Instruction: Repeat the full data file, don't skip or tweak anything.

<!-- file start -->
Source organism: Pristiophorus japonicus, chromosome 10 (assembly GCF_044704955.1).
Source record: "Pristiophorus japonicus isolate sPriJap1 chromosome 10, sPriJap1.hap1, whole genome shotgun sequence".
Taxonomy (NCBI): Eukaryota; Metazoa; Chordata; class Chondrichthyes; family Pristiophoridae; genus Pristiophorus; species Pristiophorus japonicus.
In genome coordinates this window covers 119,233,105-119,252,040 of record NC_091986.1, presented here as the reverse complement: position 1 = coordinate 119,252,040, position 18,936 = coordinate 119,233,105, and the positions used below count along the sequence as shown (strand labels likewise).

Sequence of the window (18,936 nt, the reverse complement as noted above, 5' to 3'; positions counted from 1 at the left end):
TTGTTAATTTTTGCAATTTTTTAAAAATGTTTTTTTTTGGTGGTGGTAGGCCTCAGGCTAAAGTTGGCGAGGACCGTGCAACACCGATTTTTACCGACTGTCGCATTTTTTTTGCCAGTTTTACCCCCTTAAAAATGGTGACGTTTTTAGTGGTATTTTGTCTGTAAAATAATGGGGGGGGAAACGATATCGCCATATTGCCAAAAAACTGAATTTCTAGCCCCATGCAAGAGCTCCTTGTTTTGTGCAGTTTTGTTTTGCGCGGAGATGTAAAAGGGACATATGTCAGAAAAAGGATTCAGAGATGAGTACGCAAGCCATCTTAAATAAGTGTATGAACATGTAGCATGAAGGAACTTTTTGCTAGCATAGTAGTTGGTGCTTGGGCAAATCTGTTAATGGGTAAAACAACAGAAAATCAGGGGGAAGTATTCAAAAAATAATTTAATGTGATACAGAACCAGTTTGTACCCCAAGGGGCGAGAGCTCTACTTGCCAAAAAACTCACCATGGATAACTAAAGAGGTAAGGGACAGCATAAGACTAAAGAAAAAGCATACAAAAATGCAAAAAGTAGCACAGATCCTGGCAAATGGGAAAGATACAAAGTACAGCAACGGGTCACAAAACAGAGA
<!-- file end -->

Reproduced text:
Source organism: Pristiophorus japonicus, chromosome 10 (assembly GCF_044704955.1).
Source record: "Pristiophorus japonicus isolate sPriJap1 chromosome 10, sPriJap1.hap1, whole genome shotgun sequence".
Taxonomy (NCBI): Eukaryota; Metazoa; Chordata; class Chondrichthyes; family Pristiophoridae; genus Pristiophorus; species Pristiophorus japonicus.
In genome coordinates this window covers 119,233,105-119,252,040 of record NC_091986.1, presented here as the reverse complement: position 1 = coordinate 119,252,040, position 18,936 = coordinate 119,233,105, and the positions used below count along the sequence as shown (strand labels likewise).

Sequence of the window (18,936 nt, the reverse complement as noted above, 5' to 3'; positions counted from 1 at the left end):
TTGTTAATTTTTGCAATTTTTTAAAAATGTTTTTTTTTGGTGGTGGTAGGCCTCAGGCTAAAGTTGGCGAGGACCGTGCAACACCGATTTTTACCGACTGTCGCATTTTTTTTGCCAGTTTTACCCCCTTAAAAATGGTGACGTTTTTAGTGGTATTTTGTCTGTAAAATAATGGGGGGGGAAACGATATCGCCATATTGCCAAAAAACTGAATTTCTAGCCCCATGCAAGAGCTCCTTGTTTTGTGCAGTTTTGTTTTGCGCGGAGATGTAAAAGGGACATATGTCAGAAAAAGGATTCAGAGATGAGTACGCAAGCCATCTTAAATAAGTGTATGAACATGTAGCATGAAGGAACTTTTTGCTAGCATAGTAGTTGGTGCTTGGGCAAATCTGTTAATGGGTAAAACAACAGAAAATCAGGGGGAAGTATTCAAAAAATAATTTAATGTGATACAGAACCAGTTTGTACCCCAAGGGGCGAGAGCTCTACTTGCCAAAAAACTCACCATGGATAACTAAAGAGGTAAGGGACAGCATAAGACTAAAGAAAAAGCATACAAAAATGCAAAAAGTAGCACAGATCCTGGCAAATGGGAAAGATACAAAGTACAGCAACGGGTCACAAAACAGAGA